What is green house gases?
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What is green house gases?

[From: Chemistry] [author: ] [Date: 01-07] [Hit: ]
What is green house gases?......

What is green house gases?


oyubir say: It is mainly gases made of either several distinct atoms, or made of identical atoms, but at least 3 of thems.

When sun ray hit the atmosphere, some photons are diffused (the blue ones), some other reach directly the ground. Hence the reason why the sky appear blue. I am sure you have already read this. It is almost unrelated. But I mention it, because it is slightly the same thing that will happen on the way back.

Once the rays reached the ground, depending on the color of the ground, either they simply go back. For example, if the ground is snow, the light is almost unchanged and diffused back upward - in all directions, but that means back to space, mostly.

But if the ground is darker, it is turned into heat, and therefore infrared rays.
Those infrareds rays are also diffused, back to space.

Unless, something happen to them before to make them go back again to the ground.

And that thing is that they may encounter greenhouse gas particle.
What infrared rays do to a molecule is that it "shake" the atoms in it. Not enough to break it (that would be what ionising rays do). The wavelength is not small enough to shake the nucleus inside its electrons cloud neither. Hence the reason why simple monoatomic molecule are not impacted (see later).

And sometimes, depending on the form of the molecule, moving atoms creates a change in the relative position of the barycenter of positive and negative charges. And this change create a wave, that is photons of infrared rays. So photons of IR might be absorbed by the molecule, that emits then another photon. But not in the same direction. That new photon might head back to earth.

So part of the infrared that should have went back to space, stay on earth. Thus changing the equilibrium between incoming and outgoing energy, and therefore the equilibrium temperature. Earth is slightly warmer than a planet of its color and its distance from the Sun should be.

As for why some gases do that, and some other don't. As I said is a matter of creating a variation in the relative position of the negative and positive charges by moving a whole atom (moving the atom AND its electron cloud).

For a monoatomic molecule, moving the atom changes nothing to the relative position of negative and positive charges. You move the whole thing.

For a diatomic "pure" molecule (made of twice the same atom, like O2 or H2), moving one atom just stretch the molecule. But again, change nothing to its polarization (polarization: difference between barycenter of positive and negative charges).
Whether the molecule is O==O or temporarily O=====O, it changes nothings to the absence of polarization.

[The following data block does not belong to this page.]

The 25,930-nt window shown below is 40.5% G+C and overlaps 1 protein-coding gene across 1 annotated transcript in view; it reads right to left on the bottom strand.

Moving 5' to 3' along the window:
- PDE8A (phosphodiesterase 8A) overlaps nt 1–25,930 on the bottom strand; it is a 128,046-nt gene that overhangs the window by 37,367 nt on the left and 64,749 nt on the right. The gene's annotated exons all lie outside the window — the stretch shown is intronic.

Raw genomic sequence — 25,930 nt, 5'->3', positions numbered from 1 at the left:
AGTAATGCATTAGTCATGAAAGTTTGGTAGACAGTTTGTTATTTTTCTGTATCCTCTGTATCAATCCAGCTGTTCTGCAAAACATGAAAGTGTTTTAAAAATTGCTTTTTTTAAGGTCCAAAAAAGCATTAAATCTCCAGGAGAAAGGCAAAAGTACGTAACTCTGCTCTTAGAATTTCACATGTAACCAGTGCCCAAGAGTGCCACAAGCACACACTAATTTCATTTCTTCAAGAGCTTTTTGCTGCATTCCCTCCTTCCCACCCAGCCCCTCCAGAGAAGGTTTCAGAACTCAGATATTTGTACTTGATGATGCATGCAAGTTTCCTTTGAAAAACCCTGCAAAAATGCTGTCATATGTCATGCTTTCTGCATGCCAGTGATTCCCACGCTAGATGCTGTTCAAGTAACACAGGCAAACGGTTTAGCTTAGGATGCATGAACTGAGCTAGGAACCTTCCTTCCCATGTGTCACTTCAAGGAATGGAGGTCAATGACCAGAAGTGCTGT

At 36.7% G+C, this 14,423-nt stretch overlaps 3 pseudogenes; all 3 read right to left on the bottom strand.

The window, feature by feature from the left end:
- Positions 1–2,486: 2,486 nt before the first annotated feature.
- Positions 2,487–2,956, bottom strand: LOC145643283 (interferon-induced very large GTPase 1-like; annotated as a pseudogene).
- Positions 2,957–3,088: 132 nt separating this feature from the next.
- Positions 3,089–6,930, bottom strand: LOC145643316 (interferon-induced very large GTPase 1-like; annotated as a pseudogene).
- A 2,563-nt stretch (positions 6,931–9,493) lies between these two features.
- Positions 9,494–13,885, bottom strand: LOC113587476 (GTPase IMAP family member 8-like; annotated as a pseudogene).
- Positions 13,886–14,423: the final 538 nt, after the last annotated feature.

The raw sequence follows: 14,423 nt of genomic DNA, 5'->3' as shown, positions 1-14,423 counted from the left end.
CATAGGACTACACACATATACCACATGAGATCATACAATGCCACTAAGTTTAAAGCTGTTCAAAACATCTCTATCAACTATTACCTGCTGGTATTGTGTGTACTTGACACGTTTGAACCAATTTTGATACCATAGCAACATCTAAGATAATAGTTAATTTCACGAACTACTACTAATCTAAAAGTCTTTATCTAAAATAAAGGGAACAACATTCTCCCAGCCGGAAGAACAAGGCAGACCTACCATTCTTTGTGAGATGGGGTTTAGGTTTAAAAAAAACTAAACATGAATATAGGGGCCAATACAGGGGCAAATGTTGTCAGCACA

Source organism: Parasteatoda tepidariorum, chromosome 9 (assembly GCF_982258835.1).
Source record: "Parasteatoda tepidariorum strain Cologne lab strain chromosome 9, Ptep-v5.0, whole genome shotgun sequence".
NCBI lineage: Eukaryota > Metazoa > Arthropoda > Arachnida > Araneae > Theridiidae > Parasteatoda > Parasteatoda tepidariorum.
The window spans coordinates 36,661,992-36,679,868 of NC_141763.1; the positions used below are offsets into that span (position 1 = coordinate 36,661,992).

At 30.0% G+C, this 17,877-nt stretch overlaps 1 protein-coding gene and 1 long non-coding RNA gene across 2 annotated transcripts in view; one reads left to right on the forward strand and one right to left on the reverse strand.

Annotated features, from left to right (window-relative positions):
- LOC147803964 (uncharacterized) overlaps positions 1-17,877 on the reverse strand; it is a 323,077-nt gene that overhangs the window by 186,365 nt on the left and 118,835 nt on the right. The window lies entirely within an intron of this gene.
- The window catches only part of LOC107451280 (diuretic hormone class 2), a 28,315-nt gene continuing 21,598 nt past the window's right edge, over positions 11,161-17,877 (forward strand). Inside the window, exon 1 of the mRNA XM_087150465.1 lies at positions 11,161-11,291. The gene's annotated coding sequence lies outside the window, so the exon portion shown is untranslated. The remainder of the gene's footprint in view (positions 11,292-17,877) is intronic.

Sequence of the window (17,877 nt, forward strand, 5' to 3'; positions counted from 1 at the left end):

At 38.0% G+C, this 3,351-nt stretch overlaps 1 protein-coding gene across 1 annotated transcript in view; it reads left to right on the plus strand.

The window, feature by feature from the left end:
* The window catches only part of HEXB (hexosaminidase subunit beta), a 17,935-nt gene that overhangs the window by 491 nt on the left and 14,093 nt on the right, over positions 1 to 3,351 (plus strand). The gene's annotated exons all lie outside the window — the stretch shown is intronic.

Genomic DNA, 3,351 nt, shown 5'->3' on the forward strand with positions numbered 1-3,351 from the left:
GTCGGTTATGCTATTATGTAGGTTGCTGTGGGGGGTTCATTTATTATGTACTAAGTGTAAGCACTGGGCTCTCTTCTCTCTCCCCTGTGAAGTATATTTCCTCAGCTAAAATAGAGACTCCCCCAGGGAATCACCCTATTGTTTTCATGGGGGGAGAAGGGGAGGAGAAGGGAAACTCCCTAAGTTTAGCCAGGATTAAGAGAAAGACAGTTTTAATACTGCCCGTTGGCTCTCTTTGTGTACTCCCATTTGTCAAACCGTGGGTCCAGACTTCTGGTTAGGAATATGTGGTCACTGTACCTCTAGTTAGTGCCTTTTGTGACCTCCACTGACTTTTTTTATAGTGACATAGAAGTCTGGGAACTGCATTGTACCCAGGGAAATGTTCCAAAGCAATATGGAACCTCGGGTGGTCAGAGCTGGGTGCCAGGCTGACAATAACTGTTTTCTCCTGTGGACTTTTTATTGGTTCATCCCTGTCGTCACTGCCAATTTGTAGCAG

The molecule is always perfectly symmetric, however you stretch it. So no polarization is possible (a symmetric molecule is not polarized. All direction are identical)

For diatomic molecule not made of twice the same atom, like CO, its different. There you have no symetry. So unless the molecule is one where chance make the barycenter of positive and negative charge be exactly at the same point, you have polarization. And when you move one of the atom, you change this disymetry.

For triatomic molecule, even made of three times the same atom, like O3, same thing. There is a polarization. And moving an atom change that polarization.
Even if the molecule is not polarized by default, like CH4, which is perfectly symetric, if you move one of the atoms, it ceases to be symetric. So there is a variation of the polarisation (it was 0, and ceases to be 0 if you move an atom).

So, conclusion is that green house gases are gases whose atom configuration is such as moving an atom inside it will make the polarization vary. And that, for this reason, prevent a part of the IR from the earth, that was supposed to go back in space, to leave.
Those gases are (mainly) those made of either more than 2 atoms, or made of 2 different atoms.
Hence the reason why O2, H2, N2, ... are not green house gases. While CO2, H2O, CH4, CO, O3, ... are.
Zirp say: greenhouse is one word.

it's gases that visible light can pass through, but infrared can't
poldi2 say: Green house gases ARE gases that allow light to enter but stop infrared radiation (heat) from leaving.
pisgahchemist say: The "greenhouse" effect.....

Greenhouse gases are any gases in the atmosphere which absorb infrared energy and re-radiate it. Notable greenhouse gases are water vapor, methane and carbon dioxide.

The "greenhouse" effect is actually a misnomer. What keeps the Earth warm isn't the same as how a greenhouse works. A greenhouse works by trapping heated air. On Earth there is nothing to trap hot air. Electromagnetic energy from the sun is transmitted through the atmosphere, hits surface, is absorbed and warms the surface. The energy radiates back into space except for some which is absorbed by compounds in the atmosphere and re-radiated. Some of the re-radiated energy is directed back toward the surface, helping to warm it. Water vapor is the most prevalent re-radiator in the atmosphere, followed by some other gases including methane and carbon dioxide. But when there are too many of these re-radiating molecules in the atmosphere, the surface temperatures rise, with potentially catastrophic results.

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